Harris has written some wonderful books in addition to Chocolat Coastliners and Three Quarters of the Orange were favorites of mine. This one fell short. Way short. Now I’m off to have some good dark chocolate to cleanse my palate. (2/5)
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Featured on Scene of the Blog

Hello wonderful readers! This week I have the honor of being featured on Cathy's Scene of the Blog. Cathy contacted me last year and asked if I'd send her some photos about where I work the bloggy magic. I was just in the midst of reinventing my space, so I had lots of photos to send her and was happy to show off my space. I'm really fortunate to have a dedicated studio where I can hang out and read, blog, nap (!), play music, or write. Pop on over to Cathy's blog, Kittling, and read all about it!

If you're visiting here for the first time from Cathy's blog - welcome! This blog is mostly about books, but occasionally I slip in some politics or a photo of our sweet puppy Liza. (My main photo blog is here.) I've resolved this year to review every book I read, so books will take front stage here more than they have in the past. I read mostly contemporary literature - lots of women's fiction (I especially love Orange prize winners and nominees), fiction from a variety of countries, and some classics (I'm trying to fill in some gaps from my not-so-stellar lit education).

I hope you find something interesting here - be sure to leave me a comment so I can come visit you. Thanks, Cathy, for featuring my blog and my special spot!
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Teaser Tuesday and Where Are You? 02-23-10: The Girl with No Shadow

Should Be Reading - Miz B - hosts this weekly event. We throw out a couple of sentences from our current read (without spoilers, of course) to entice you to read the book.

This week's teaser is from The Girl with No Shadow by Joanne Harris, page 46:

What an interesting child, younger than her contemporaries in some ways, but so much older in others, she has no difficulty in speaking with adults, but with other children she seems awkward, as if trying to assess their level of competence. With me she was expansive, funny, talkative, wistful, willful but with an instinctive caution as soon as I touched - ever so lightly - on the subject of her strangeness.

It's Tuesday, Where Are You? is hosted by an adventure in reading.

I'm in Montmartre, the last village in Paris, so they say, in a chocolaterie, working my magic in more ways than one.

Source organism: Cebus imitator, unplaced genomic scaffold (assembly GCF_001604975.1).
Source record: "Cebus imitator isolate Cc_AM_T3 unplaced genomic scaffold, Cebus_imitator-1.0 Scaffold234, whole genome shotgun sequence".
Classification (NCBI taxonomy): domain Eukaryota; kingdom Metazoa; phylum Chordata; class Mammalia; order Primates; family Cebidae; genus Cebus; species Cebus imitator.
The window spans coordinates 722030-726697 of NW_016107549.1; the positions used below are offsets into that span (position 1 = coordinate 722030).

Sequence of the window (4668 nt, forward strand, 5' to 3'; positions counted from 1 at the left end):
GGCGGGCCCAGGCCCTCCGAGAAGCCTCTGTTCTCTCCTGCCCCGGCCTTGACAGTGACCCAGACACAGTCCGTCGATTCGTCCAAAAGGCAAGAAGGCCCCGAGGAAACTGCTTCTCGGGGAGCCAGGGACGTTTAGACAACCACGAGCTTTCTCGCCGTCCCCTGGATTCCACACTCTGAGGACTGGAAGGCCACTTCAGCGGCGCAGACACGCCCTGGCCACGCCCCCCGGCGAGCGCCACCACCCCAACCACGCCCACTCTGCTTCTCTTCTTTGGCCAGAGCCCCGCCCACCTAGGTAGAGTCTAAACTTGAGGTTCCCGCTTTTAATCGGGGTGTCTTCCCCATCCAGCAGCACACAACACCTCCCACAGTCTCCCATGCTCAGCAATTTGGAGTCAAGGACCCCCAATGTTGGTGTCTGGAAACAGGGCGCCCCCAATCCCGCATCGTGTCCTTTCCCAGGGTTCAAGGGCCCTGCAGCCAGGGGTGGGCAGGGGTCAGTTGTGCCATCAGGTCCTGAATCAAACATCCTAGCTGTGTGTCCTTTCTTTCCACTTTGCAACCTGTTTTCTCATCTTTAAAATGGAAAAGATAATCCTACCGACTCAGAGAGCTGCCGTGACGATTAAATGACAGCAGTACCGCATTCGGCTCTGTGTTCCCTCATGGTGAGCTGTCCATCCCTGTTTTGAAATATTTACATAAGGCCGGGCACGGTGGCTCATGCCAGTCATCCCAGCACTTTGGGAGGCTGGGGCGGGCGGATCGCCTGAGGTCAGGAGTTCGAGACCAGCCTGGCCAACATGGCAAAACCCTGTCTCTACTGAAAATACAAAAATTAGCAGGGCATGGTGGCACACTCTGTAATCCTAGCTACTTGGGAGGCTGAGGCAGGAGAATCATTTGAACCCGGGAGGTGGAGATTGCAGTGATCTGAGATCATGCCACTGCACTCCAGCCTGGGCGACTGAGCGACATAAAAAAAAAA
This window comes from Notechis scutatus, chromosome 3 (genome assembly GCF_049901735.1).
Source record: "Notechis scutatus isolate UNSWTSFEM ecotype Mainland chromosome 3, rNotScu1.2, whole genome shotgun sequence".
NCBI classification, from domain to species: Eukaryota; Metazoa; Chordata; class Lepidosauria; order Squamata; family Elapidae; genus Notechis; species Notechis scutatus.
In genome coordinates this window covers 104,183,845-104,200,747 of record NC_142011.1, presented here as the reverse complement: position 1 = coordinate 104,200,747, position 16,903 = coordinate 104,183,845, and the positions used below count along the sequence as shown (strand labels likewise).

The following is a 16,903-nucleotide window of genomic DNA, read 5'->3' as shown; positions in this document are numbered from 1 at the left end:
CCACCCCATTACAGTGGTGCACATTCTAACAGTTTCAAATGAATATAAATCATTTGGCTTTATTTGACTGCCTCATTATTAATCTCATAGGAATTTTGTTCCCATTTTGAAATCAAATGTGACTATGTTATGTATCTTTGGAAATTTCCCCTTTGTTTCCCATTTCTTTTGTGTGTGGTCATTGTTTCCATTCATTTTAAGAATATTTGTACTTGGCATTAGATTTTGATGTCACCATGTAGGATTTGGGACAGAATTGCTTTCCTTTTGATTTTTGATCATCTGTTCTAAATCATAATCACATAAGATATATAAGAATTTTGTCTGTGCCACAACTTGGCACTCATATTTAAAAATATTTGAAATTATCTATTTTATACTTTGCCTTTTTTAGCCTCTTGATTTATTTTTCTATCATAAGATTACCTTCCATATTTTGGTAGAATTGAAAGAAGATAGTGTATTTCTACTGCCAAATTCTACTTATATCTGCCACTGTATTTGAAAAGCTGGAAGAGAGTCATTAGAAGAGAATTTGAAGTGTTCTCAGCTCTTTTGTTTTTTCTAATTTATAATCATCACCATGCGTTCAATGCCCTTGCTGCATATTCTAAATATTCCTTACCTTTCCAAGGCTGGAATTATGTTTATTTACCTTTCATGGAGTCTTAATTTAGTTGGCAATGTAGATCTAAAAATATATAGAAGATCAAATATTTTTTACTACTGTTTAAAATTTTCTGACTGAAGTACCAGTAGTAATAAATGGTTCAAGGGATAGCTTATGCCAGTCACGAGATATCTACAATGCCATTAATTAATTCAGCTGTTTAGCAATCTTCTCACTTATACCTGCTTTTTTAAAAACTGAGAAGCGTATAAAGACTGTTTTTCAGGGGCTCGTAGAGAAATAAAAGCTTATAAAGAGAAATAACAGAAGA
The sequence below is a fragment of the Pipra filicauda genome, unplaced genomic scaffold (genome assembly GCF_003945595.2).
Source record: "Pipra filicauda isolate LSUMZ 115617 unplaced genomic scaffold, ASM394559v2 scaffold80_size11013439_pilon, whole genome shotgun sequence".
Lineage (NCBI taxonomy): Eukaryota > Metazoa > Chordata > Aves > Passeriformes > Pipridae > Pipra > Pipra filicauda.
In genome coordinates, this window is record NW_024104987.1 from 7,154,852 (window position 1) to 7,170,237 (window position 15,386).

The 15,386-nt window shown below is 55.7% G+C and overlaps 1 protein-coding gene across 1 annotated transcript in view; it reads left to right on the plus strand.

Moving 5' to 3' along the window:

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Possession - Book Review

Possession by A. S. Byatt

I should probably have waited a little while to write this review, as it is not a kind one. I just put this book down after slogging through the last 1/4 of it. I think I'm supposed to love this book, but I didn't. I almost hesitate to post a review since so many people I know loved this book to pieces.

I won't get into a plot synopsis, others have done that well. I did not like any of the characters. I found the narrative faux erudite. It felt too chunked up for my tastes. And I absolutely hated the ending, which I saw coming a couple of hundred pages prior.

Sorry, Possession lovers, this just did not ring true for me or leave me breathless (other than after my rant about the ending).

There was some beautiful writing, which was worth 3 stars.
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The Sunday Salon - Coming Soon to a Blog Near You

The Sunday

Hello bloggers and bloggees! Happy Sunday. It's impossibly warm and sunny here in Portland this week - I've even been able to sit outside with my book and coffee and enjoy the tweeting birds (the real ones, not the Twitter ones) and soak up some much needed Vitamin D.

I have several upcoming bloggy booky things to tell you about:

First off, this Wednesday, February 24th, this blog will be featured in Scene of the Blog, a weekly feature by Cathy over at Kittling: Books. (I love her subtitle: Dogs bark. Fire burns. Birds fly. I read.) So on Wednesday, I will blog about her blogging about me and my blogging space!

In March I have two tour events happening:

First is the Georgette Heyer Tour on the Classics Circuit on March 19th. I haven't read Heyer yet but have some book buddies who love her work, so I'm looking forward to reading Friday's Child for the tour.